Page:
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Capitol Hill Autonomous Zone, CHOP
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Capitol Hill resident says living within CHOP is an ‘eye opening experience’

A crowd gathers to watch Ava DuVernay's '13th' documentary in the Capitol Hill protest zone. (Getty Images)

A former colleague and now friend of Seattle Morning News’ Colleen O’Brien chose his apartment on Capitol Hill because of its proximity to the light rail. In the last week, however, he’s had an up-close view of the standoff between protesters and police at the East Precinct, before the transformation of the six-block area to what’s now called the CHOP.

The area was still referred to as “CHAZ” at the time of the interview.

“It’s been really interesting to see the change,” Joseph said. “You know, it was kind of, quite frankly, like a nightmare living in this area across from the precinct for the past week.”

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The street in front of his apartment was the staging area for the police and National Guard.

“You have to see all that activity, all day long,” he said. “And then the south barricade is right in front of my bedroom window, so the protesters would be chanting there, taunting police, and just total chaos. No one wants to live like that, and fortunately, the day after that is when police decided to move out of the area and it’s been basically, from my perspective, totally peaceful ever since then.”

But it’s still been noisy, as protesters and crowds gather just below his window.

There have previously been rumors of armed guards on the perimeter of CHOP, and Police Chief Carmen Best had said guards were extorting money from businesses in the area, a claim she has since walked back. Best clarified that she heard rumors of extortion happening but said she had no proof.

Joseph said he has not seen that himself, but there are some strange new restrictions.

“Our building management emailed us and told us that we have to get a sign printed by them to put in our windshield so that when we get to the gate, they’re like, ‘Oh, OK, you live in here, you can come and go,'” Joseph said.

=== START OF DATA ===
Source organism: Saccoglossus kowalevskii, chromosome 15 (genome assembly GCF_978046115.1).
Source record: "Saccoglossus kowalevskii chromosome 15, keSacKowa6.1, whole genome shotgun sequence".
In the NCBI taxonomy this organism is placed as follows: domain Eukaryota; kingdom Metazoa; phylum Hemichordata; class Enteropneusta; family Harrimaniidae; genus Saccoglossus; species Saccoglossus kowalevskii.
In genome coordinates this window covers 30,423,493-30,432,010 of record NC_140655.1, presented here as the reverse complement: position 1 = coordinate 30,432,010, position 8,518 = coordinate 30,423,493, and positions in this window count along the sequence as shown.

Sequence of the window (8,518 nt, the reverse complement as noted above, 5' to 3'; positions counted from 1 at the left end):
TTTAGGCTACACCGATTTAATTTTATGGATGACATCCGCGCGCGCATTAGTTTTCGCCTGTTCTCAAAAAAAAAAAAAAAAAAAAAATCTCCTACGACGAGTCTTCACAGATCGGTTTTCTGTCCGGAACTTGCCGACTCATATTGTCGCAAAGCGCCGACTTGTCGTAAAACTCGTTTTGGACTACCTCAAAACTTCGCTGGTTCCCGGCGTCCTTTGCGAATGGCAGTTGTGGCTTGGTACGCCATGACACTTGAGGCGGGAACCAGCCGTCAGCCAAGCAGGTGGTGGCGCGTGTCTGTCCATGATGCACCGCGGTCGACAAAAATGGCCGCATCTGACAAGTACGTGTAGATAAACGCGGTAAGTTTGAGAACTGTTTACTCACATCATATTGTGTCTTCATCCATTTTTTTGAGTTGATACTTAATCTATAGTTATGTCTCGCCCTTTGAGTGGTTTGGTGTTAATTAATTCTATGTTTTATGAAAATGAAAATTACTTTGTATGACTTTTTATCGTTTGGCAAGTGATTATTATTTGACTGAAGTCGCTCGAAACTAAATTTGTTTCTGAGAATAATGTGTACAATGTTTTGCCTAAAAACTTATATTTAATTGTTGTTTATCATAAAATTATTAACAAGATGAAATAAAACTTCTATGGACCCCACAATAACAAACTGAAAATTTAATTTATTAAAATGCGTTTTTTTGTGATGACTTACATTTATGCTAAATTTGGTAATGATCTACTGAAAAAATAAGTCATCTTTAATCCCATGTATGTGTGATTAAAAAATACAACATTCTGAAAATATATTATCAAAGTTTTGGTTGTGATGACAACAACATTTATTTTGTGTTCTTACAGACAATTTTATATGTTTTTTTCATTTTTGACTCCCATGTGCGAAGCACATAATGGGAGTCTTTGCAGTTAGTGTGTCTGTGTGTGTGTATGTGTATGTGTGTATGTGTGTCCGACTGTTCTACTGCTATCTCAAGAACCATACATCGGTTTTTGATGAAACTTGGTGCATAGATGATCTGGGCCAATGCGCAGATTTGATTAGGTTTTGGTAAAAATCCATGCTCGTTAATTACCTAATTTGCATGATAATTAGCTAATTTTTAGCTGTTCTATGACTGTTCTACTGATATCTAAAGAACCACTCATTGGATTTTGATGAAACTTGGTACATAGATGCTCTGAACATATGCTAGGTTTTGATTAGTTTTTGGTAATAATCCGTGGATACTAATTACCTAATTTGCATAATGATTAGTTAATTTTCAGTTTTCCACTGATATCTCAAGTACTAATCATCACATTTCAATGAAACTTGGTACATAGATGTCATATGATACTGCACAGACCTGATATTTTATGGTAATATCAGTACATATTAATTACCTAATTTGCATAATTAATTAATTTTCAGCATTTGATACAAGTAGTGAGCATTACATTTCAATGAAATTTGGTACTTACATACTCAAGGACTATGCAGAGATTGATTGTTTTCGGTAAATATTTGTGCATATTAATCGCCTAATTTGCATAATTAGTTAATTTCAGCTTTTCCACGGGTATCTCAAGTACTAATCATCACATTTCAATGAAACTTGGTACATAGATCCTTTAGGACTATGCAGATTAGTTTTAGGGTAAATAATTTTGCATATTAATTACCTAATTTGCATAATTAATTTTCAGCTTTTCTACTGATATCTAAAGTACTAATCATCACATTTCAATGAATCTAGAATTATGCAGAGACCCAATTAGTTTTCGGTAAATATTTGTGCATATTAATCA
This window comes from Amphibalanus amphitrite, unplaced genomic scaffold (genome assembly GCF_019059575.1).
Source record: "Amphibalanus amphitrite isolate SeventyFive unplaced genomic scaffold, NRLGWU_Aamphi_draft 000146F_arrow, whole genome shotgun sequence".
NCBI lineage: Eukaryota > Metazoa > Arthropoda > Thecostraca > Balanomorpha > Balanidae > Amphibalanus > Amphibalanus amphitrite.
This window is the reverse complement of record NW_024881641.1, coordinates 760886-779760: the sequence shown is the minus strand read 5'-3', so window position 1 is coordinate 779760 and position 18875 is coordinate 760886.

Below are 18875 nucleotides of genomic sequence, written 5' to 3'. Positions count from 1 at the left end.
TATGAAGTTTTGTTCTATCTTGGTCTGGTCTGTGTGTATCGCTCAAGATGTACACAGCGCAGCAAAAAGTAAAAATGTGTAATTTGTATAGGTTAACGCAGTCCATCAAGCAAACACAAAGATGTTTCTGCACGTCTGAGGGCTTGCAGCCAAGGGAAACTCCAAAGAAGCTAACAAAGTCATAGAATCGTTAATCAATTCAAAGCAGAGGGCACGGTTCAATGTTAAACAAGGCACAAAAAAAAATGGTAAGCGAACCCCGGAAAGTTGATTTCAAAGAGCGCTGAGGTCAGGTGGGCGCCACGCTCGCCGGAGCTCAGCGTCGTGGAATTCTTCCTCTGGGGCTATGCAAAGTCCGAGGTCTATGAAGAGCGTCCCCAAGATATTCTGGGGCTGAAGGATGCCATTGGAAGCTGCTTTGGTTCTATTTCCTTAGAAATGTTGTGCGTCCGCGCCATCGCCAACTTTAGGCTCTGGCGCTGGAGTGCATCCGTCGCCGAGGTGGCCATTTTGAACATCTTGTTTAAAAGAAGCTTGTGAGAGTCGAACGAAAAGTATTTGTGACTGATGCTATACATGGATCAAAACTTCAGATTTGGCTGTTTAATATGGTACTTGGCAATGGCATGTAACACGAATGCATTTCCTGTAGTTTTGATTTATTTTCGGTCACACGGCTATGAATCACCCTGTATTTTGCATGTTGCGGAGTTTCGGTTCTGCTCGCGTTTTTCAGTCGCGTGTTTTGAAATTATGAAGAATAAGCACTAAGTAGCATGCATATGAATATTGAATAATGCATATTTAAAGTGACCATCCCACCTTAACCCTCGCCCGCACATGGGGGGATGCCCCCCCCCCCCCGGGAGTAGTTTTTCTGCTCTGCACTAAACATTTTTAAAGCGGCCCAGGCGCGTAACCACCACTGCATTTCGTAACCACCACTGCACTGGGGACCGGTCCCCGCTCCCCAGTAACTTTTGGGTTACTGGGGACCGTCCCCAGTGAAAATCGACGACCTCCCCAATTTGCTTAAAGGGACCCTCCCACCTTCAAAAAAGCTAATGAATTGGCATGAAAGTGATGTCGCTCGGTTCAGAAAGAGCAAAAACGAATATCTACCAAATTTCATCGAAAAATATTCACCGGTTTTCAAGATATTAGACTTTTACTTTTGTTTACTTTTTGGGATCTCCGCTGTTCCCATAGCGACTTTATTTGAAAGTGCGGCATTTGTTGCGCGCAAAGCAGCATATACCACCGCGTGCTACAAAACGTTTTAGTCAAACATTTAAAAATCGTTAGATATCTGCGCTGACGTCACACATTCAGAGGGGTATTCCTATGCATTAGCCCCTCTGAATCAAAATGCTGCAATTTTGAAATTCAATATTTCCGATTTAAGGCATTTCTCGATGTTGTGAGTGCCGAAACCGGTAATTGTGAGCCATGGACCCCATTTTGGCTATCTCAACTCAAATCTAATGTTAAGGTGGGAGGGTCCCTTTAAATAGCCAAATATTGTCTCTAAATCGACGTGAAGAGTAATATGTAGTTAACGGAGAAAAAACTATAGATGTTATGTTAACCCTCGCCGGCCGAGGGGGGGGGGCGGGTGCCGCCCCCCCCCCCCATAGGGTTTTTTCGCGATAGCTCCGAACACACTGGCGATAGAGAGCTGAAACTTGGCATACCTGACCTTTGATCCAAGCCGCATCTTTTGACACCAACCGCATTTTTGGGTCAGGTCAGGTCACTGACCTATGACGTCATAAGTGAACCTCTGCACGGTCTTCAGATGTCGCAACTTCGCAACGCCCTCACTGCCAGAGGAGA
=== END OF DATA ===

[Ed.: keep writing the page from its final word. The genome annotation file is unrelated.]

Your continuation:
But who are “they?”

“I’m looking at the entry point right now,” Joseph said. “Sometimes they, whoever they are, they have a car parked there that they’ll move in and out to let people through. Sometimes … it’s just a person standing there, I think just checking to see who people are.”

It’s not building management setting this up, he said, but whoever is running the protest area.

“I feel like we kind of just have to go along with whatever these CHAZ people are telling us to do,” he added.

He did point out, however, that building management also cooperated with police when people were throwing things from the roof of the building, so it’s not that they’re only cooperating with police or only protest organizers.

Colleen noted that as different as it is to live in Capitol Hill at this time, Joseph seems calm.

“I think why I feel that way is because the last week with so literally insane with the police,” he said. “That was actually … crazier than this, to be honest, from my perspective. So I feel like at least now, it’s at least calm.”

For now, he’s going to watch closely as the situation develops.

“I think people would tell me, if I was to complain about it, black people have had to live with fear in their lives forever,” he said. “And if I can’t live with this for, like five minutes, I don’t know. It’s just kind of an eye opening experience all around.”

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